Beer: we are to have a penny off the pint. Tobacco: as far as I can understand the proposals, no change. P.A.Y.E. and some reduction or some help with regard to bonus or overtime, instead of allowing the worker when he is doing his overtime to work for the Chancellor of the Exchequer: nothing at all. Income Tax reduction as an incentive: nothing at all. And the housewife. After all we heard about appeals by the various political parties at by-elections, municipal elections, and so on, as to the vital importance of the housewife's vote. We have the Tea Duty, down 6d.; sugar down, but cheese up 4d., meat up 4d., margarine up ld., butter up 2d. Football pools are up, matches ½d. up, the telephone service increased in cost. Death Duties are increased, and a machinery allowance on the new cost increase from 20 per cent. to 40 per cent. At the tail end, the small sprat to catch a mackerel—or snock—the penny a pint off beer.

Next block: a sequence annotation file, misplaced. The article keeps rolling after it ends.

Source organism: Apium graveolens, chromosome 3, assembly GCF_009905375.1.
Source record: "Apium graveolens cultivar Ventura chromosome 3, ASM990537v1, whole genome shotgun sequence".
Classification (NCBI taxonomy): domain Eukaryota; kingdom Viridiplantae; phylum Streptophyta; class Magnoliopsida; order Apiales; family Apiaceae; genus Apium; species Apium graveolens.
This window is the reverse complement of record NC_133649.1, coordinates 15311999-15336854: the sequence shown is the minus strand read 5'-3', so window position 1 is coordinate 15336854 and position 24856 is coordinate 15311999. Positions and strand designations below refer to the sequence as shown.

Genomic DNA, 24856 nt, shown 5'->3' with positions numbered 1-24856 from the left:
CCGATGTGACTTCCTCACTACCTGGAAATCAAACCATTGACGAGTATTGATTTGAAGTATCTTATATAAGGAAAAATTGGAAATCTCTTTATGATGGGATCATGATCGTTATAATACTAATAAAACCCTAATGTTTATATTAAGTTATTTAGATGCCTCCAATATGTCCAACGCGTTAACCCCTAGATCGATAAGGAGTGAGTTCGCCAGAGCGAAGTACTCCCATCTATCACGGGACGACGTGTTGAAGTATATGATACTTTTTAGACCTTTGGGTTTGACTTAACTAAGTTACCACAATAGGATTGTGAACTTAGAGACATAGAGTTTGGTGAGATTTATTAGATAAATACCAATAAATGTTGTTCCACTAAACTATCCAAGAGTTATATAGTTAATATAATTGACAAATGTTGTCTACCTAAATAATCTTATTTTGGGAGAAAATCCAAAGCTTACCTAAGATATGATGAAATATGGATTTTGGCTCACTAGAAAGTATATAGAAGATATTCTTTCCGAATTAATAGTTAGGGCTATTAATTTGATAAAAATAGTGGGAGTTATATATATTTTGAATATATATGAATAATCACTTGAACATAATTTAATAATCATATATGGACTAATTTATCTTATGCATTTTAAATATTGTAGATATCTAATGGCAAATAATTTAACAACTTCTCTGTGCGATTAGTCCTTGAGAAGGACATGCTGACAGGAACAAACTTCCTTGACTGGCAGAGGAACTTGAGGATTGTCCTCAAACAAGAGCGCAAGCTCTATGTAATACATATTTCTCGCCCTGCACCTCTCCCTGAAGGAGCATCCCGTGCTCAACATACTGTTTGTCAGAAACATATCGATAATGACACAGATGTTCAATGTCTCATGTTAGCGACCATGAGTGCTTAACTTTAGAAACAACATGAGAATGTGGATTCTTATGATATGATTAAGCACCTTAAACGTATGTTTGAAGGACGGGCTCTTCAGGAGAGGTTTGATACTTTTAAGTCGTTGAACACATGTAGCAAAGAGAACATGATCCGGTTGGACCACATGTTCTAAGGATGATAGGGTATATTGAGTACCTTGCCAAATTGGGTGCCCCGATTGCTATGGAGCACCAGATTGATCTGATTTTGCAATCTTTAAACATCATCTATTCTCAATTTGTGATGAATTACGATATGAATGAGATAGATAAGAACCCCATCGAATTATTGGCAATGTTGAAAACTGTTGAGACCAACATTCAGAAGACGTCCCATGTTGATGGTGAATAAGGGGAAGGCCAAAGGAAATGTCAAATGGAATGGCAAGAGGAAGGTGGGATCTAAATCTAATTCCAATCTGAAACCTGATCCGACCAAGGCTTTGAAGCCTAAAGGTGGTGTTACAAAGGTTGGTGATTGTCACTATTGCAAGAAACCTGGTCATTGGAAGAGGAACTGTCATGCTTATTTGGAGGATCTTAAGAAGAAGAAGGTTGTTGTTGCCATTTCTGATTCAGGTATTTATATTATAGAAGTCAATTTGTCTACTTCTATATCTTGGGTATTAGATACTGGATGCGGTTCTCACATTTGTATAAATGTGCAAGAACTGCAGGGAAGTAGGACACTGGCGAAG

I referred to the Chancellor of the Exchequer as the "Iron Chancellor." But the worker, when he listens to these proposals on the radio tonight, and when he takes up his daily paper tomorrow and reads of these changes, will go back to his football pools and dog racing with a shrug of his shoulders and will say there is no incentive there for him to put in the extra work for which the Chancellor of the Exchequer appeals so constantly and, in this Budget, so dramatically.